If I were the Chancellor looking at the latest property transaction figures I wouldn't be worried, I'd be very worried.

At 270,000 transactions for residential property in the second quarter, we are looking at a housing market about 38% less active than a year ago, when 432,000 transactions were undertaken in the same period .

A quick look at the seasonally adjusted figures points to the downswing continuing.

That means more estate agents closing (As it happens, I walked past an estate agent's office that I hadn't previously spotted was closed only this morning). That means less tax take from the companies and the employees.

It means more pain in the house building market. It means removal companies struggling. It means fewer white goods sold, less in the way of painting and decorating and so on and so on.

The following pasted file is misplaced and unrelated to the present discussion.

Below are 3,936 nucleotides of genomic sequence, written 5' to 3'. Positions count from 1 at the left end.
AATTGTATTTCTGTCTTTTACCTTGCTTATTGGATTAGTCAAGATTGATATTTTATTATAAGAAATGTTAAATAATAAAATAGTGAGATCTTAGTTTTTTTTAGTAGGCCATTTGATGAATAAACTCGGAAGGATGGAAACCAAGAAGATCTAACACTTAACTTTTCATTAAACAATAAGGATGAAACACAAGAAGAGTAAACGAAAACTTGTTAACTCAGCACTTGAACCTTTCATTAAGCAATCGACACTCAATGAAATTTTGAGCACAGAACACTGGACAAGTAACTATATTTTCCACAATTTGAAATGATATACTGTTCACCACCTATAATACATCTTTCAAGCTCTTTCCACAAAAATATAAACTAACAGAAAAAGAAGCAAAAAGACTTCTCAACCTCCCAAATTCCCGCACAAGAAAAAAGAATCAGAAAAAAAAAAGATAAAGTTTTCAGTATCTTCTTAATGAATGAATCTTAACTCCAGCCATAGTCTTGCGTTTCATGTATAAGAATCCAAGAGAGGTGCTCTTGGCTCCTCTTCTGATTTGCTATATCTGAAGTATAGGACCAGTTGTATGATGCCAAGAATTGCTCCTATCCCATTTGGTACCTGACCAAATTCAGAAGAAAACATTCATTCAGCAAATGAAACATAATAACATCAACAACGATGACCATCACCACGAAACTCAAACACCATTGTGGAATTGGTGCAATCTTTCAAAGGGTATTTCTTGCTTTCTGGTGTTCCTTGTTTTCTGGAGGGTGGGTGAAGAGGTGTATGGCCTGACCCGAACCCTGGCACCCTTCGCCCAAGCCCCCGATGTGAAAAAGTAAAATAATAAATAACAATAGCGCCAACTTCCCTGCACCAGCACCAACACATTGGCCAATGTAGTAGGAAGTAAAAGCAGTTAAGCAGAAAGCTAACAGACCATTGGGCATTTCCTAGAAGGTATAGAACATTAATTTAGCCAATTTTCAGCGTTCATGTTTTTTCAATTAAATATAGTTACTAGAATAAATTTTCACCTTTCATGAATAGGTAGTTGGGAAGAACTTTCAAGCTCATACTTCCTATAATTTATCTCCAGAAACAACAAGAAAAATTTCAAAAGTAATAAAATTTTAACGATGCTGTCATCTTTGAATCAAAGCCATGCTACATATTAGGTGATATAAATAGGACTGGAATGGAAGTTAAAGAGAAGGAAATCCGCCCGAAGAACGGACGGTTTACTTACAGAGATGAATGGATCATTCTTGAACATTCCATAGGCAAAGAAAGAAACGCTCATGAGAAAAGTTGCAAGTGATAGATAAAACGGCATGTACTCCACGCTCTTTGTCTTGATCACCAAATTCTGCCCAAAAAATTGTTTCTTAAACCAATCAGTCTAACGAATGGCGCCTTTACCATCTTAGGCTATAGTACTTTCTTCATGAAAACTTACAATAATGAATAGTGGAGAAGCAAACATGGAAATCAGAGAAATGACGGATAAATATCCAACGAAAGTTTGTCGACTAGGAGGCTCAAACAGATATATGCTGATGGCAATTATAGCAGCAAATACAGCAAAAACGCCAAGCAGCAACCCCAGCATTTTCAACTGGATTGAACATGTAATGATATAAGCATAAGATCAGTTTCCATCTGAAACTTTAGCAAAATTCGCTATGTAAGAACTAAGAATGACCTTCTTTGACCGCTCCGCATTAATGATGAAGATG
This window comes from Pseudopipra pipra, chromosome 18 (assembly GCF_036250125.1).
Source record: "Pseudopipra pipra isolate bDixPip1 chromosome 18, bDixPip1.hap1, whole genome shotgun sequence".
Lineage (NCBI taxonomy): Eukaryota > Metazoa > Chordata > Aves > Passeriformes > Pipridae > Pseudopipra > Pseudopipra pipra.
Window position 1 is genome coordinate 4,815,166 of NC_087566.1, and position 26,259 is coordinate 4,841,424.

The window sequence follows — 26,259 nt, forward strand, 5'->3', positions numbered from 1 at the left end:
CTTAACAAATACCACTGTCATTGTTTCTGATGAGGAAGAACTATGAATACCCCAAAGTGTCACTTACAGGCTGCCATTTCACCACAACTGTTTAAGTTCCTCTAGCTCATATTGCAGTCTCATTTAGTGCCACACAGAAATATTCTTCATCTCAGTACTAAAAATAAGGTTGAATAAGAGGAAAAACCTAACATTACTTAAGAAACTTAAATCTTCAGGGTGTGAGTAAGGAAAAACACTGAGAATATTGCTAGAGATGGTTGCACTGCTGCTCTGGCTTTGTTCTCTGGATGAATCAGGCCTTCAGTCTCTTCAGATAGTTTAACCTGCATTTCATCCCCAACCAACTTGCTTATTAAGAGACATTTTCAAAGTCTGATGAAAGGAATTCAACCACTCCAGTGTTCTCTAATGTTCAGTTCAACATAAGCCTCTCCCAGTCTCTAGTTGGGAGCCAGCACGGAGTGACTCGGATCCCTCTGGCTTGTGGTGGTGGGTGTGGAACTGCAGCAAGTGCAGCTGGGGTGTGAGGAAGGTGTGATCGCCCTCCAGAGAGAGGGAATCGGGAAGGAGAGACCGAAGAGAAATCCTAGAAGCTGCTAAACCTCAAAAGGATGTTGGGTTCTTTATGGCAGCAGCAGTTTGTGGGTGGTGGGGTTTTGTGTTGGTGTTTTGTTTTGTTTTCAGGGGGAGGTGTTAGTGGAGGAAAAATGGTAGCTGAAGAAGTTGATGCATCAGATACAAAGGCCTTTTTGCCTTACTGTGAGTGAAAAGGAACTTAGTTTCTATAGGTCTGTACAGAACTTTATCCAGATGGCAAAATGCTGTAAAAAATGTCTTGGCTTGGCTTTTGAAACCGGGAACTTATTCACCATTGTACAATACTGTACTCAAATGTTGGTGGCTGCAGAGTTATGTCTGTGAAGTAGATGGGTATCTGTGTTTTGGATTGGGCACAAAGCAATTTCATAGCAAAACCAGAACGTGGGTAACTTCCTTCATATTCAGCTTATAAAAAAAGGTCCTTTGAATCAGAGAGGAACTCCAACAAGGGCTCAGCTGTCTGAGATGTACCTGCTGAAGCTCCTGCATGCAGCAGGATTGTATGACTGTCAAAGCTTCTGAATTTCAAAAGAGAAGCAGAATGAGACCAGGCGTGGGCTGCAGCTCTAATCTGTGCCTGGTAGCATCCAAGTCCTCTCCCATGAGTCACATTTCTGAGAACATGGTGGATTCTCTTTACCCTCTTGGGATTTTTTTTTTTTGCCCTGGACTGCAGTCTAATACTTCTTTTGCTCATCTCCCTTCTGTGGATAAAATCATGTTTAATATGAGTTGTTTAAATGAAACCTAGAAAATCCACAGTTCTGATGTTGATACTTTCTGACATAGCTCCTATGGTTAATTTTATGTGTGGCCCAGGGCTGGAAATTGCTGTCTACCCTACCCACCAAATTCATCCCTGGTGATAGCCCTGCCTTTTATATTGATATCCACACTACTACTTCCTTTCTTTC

That would worry me if I were chancellor.

But what would start to worry me even would be the implications emerging from poring over the statistics on the tax take from stamp duty.

Not all of it comes from house sales, but a hefty chunk does  (see earlier blog for those figures).

The Treasury has £13.47 billion penciled in for its total take from stamp duty in the current financial year. That is down from the £14.15 billion collected in 2007/08.

With one quarter figures already scored into the record books the tax take to date is £2.57 billion. That is a drop of more than 30% on the same period (April to June) a year ago.

Who knows where the figures will be at the end of March next year. But if the Chancellor is looking at a hole in the stamp duty take then of less than £3 billion he may judge himself to have been lucky.

Look at it the other way. If I were Alistair Darling I would be wondering how to fill a £5 billion gap in my budget.